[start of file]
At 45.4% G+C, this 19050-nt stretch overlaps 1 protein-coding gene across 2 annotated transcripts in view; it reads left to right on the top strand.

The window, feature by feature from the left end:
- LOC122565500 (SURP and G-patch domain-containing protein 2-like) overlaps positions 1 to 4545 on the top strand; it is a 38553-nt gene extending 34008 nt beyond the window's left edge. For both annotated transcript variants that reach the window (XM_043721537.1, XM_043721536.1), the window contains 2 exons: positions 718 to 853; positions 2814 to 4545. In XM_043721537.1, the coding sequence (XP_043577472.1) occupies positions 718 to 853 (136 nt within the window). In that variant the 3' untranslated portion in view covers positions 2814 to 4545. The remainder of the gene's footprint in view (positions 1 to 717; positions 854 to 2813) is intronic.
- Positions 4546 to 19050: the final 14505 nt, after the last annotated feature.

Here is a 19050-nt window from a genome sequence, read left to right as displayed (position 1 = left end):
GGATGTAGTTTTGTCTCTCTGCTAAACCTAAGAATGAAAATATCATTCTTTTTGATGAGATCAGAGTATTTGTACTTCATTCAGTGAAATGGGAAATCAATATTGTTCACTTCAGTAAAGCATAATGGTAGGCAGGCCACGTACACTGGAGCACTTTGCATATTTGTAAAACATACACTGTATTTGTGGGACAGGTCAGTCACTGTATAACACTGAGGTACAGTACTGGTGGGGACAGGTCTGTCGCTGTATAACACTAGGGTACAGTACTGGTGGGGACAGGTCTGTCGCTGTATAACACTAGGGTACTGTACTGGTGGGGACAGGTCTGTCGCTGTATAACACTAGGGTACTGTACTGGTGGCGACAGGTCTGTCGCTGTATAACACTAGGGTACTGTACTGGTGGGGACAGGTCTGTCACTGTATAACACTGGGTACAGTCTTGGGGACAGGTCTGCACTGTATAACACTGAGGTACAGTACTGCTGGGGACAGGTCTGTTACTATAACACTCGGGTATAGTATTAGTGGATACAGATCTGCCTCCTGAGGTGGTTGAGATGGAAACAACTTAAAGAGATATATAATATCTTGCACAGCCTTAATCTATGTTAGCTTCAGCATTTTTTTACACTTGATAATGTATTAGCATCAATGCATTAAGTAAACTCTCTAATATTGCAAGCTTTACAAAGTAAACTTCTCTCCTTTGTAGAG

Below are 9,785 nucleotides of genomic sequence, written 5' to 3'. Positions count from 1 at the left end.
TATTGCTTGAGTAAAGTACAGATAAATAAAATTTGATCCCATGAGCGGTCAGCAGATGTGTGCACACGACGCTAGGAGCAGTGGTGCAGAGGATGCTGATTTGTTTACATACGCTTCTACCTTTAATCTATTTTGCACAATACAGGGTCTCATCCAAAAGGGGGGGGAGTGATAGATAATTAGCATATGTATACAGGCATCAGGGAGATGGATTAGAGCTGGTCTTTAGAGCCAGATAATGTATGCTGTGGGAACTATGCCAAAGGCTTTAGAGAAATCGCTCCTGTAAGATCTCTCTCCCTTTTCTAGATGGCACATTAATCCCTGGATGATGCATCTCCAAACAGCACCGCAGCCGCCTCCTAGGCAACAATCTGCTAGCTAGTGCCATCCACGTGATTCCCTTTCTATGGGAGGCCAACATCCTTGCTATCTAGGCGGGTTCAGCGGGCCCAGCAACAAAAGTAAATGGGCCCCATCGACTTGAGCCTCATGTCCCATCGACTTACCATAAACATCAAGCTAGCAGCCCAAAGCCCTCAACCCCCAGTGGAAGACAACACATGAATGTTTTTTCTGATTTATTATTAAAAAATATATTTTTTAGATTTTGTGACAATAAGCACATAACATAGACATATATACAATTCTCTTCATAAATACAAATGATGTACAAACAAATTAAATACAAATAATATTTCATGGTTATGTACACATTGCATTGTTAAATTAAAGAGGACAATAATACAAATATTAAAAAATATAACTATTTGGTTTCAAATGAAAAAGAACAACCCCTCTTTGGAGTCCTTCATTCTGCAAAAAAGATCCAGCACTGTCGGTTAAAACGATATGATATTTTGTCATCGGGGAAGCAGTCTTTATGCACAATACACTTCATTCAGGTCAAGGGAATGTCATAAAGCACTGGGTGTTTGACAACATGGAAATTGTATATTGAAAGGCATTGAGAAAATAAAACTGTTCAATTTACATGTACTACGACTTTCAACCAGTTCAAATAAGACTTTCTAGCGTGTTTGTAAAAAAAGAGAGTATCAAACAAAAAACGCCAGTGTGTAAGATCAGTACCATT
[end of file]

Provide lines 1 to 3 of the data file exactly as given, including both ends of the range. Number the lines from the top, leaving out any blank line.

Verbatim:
At 45.4% G+C, this 19050-nt stretch overlaps 1 protein-coding gene across 2 annotated transcripts in view; it reads left to right on the top strand.

The window, feature by feature from the left end:
- LOC122565500 (SURP and G-patch domain-containing protein 2-like) overlaps positions 1 to 4545 on the top strand; it is a 38553-nt gene extending 34008 nt beyond the window's left edge. For both annotated transcript variants that reach the window (XM_043721537.1, XM_043721536.1), the window contains 2 exons: positions 718 to 853; positions 2814 to 4545. In XM_043721537.1, the coding sequence (XP_043577472.1) occupies positions 718 to 853 (136 nt within the window). In that variant the 3' untranslated portion in view covers positions 2814 to 4545. The remainder of the gene's footprint in view (positions 1 to 717; positions 854 to 2813) is intronic.